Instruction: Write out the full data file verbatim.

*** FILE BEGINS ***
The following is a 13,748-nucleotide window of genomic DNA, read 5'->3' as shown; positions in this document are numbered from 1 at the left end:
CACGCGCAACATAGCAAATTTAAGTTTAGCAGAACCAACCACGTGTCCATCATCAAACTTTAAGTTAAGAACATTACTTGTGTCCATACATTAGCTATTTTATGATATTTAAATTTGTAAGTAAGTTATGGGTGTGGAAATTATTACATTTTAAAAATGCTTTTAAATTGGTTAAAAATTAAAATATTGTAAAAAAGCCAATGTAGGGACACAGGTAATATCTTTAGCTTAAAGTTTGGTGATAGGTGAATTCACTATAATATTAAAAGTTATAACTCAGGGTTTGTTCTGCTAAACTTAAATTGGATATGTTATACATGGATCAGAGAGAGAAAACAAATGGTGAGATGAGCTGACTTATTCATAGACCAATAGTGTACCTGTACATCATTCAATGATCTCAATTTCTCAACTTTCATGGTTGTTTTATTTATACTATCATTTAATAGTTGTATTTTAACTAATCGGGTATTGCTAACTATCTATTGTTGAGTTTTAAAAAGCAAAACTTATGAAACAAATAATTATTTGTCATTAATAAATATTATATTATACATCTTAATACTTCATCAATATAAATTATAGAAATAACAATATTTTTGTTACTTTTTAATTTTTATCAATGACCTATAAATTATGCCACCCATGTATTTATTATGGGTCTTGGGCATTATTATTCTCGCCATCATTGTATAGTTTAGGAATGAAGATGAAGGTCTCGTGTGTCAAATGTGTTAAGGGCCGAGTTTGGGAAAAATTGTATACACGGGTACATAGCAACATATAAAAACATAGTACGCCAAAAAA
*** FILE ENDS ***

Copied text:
The following is a 13,748-nucleotide window of genomic DNA, read 5'->3' as shown; positions in this document are numbered from 1 at the left end:
CACGCGCAACATAGCAAATTTAAGTTTAGCAGAACCAACCACGTGTCCATCATCAAACTTTAAGTTAAGAACATTACTTGTGTCCATACATTAGCTATTTTATGATATTTAAATTTGTAAGTAAGTTATGGGTGTGGAAATTATTACATTTTAAAAATGCTTTTAAATTGGTTAAAAATTAAAATATTGTAAAAAAGCCAATGTAGGGACACAGGTAATATCTTTAGCTTAAAGTTTGGTGATAGGTGAATTCACTATAATATTAAAAGTTATAACTCAGGGTTTGTTCTGCTAAACTTAAATTGGATATGTTATACATGGATCAGAGAGAGAAAACAAATGGTGAGATGAGCTGACTTATTCATAGACCAATAGTGTACCTGTACATCATTCAATGATCTCAATTTCTCAACTTTCATGGTTGTTTTATTTATACTATCATTTAATAGTTGTATTTTAACTAATCGGGTATTGCTAACTATCTATTGTTGAGTTTTAAAAAGCAAAACTTATGAAACAAATAATTATTTGTCATTAATAAATATTATATTATACATCTTAATACTTCATCAATATAAATTATAGAAATAACAATATTTTTGTTACTTTTTAATTTTTATCAATGACCTATAAATTATGCCACCCATGTATTTATTATGGGTCTTGGGCATTATTATTCTCGCCATCATTGTATAGTTTAGGAATGAAGATGAAGGTCTCGTGTGTCAAATGTGTTAAGGGCCGAGTTTGGGAAAAATTGTATACACGGGTACATAGCAACATATAAAAACATAGTACGCCAAAAAA